It’s Time for Trump to Troll China

Michael Brendan Dougherty

Donald Trump has a nuclear-grade weapon that he operates with a special phone: his Twitter account. And it’s time he used it against Chinese president Xi Jinping.

Trump has reportedly promised Xi that he would not make critical comments about internal Chinese issues. By “issues” we mean concentration camps for Muslims in Xinjiang Province and the subversion of liberty in Hong Kong. There are some arguments for Trump’s policy of discretion. America has a rather limited willingness and ability to intervene in favor of human rights in Xinjiang (where China is interning hundreds of thousands of Muslims) and Hong Kong (where China is progressively undermining the rule of law). Raising expectations of moral, material, or military support for people-powered protests can be dangerous to the people you’re trying to help. It also opens you up to the charge of hypocrisy. We are, after all, partnered with a Sunni mafia state in the Middle East.

More important, because Trump is in the midst of a massive trade dispute with China, mixing in humanitarian concerns increases the risk that China will push America to make the Faustian choice between a materially good outcome for American constituents and interests and a morally squalid one for those subjected to Chinese authoritarianism. No American president can afford to look like he is actively trading concern for human rights away in favor of a few points on beef futures. The problem for Trump is that he appears to have done this already. He’s been reduced to coyly expressing his confidence that Xi could meet with representatives of Hong Kong’s protest movement and work things out in 15 minutes.

But what is typical of commercial deals that involve the Chinese government obtains in political deals as well; there is no reciprocity. Trump has refrained from overt criticism of the Communist Party’s actions in Hong Kong and elsewhere. Meanwhile the Chinese government is constantly propagandizing against the United States within China and beyond its borders. Beijing has blamed the U.S. State Department for instigating, funding, or even leading the “terrorist” unrest in Hong Kong. The idea that American diplomats are both omnipotent and omnicompetent has become a staple of conspiratorial thinking across the world in recent years, and China is deliberately feeding into it.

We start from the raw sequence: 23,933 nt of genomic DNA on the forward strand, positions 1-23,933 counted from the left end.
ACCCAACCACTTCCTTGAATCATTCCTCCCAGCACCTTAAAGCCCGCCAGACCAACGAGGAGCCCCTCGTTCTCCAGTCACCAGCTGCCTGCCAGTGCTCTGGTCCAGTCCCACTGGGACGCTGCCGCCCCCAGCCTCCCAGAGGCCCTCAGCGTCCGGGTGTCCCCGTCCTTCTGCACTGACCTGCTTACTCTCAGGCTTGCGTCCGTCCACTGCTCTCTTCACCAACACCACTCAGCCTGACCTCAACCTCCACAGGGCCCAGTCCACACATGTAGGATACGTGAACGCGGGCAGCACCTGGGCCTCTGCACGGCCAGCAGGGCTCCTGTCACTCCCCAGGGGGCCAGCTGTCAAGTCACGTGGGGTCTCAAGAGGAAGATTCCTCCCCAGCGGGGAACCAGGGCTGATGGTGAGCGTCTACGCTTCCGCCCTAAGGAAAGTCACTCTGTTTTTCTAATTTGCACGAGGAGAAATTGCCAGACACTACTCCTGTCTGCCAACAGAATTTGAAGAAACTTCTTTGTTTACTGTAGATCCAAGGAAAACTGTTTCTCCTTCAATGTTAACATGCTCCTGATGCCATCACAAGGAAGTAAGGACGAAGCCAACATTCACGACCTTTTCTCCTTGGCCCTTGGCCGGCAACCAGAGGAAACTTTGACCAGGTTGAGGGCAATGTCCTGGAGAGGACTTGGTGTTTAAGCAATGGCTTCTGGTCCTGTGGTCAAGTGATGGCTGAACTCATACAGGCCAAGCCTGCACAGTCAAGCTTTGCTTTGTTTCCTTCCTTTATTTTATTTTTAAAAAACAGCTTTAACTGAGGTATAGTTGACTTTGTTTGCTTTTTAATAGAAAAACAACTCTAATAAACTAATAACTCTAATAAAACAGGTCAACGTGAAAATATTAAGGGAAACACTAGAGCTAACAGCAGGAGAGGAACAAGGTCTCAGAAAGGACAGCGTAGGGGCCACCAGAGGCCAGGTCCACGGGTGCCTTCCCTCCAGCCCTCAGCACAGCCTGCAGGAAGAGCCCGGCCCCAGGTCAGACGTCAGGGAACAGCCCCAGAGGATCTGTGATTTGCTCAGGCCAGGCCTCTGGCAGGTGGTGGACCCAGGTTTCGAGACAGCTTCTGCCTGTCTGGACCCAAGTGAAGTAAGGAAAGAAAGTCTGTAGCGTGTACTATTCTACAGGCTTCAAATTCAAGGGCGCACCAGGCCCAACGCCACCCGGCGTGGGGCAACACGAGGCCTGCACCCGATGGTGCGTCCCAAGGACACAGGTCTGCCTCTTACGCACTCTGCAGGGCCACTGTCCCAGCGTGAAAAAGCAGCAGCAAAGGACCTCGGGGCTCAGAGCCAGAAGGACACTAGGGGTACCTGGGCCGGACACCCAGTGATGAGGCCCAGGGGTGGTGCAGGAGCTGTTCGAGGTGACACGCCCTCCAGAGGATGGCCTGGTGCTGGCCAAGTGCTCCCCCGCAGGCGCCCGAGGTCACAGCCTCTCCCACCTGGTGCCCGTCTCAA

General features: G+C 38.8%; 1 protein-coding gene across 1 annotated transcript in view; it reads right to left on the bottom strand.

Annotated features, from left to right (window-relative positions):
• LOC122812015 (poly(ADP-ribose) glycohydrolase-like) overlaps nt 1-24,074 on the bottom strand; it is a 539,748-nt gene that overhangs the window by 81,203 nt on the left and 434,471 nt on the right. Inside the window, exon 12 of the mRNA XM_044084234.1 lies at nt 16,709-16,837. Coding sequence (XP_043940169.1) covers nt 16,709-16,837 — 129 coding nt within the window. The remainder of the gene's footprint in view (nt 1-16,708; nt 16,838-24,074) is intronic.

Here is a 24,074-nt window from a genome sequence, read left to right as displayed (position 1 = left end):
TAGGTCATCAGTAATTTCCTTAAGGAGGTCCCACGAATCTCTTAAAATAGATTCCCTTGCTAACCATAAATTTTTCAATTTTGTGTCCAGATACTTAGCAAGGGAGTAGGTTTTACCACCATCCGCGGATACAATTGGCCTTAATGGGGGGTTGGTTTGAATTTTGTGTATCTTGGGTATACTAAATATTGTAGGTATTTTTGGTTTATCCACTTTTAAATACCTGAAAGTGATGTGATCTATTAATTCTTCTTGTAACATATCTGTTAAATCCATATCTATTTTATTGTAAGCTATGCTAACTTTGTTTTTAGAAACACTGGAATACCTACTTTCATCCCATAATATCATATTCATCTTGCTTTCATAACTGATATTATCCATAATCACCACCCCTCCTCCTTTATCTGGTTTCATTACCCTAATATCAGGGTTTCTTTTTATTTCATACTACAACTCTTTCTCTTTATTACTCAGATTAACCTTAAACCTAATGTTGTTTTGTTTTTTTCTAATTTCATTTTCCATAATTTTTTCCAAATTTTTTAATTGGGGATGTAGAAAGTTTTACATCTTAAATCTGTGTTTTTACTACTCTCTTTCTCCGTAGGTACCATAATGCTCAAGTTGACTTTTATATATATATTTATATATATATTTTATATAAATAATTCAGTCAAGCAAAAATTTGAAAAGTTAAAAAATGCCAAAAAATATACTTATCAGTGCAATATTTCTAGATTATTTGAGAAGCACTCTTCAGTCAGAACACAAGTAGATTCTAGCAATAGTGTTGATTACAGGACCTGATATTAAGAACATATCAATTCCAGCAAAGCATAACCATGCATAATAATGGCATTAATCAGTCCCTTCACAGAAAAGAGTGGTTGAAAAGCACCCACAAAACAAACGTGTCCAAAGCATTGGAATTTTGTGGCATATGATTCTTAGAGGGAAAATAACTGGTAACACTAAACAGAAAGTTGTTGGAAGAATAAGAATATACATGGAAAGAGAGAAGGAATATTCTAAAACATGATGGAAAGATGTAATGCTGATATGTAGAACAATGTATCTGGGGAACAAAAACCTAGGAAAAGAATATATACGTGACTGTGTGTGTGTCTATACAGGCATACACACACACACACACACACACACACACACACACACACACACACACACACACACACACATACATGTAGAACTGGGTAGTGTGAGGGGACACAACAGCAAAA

Just as Trump saw an opportunity when China recently let its currency float downward, and had his administration label the Chinese government currency manipulators, he should let his opportunistic troll side out to speak on “internal” matters in China. Xi is conducting his conflicts with America in an ungentlemanly spirit. Why shouldn’t Trump respond in kind?

There is plenty of material to work with. What could Trump at his trolliest make of the Chinese government’s putting hundreds of thousands of Uighurs into camps and making them dance and sing show-tune-like patriotic songs? What could he do with the fake news being put out about Hong Kong? Just imagine it: “I’ve always been respectful of Xi Jinping as a great leader of a great nation. But what great leader hires Chinese triads to beat up kids and women in the street?”

Trump should affirm American power and prestige in the face of Chinese accusations of conspiracy. He should do so by pressing our State Department to publicly make China’s political backsliding and oppression a greater issue in the United Kingdom, and to pressure the new Johnson government to ditch planned deals with Huwaei.

Our president has achieved what he has in life thanks to a few savant-like skills. One of them is his gift for the art of disrespect. And if anything deserves disrespect now, it’s Xi’s China.

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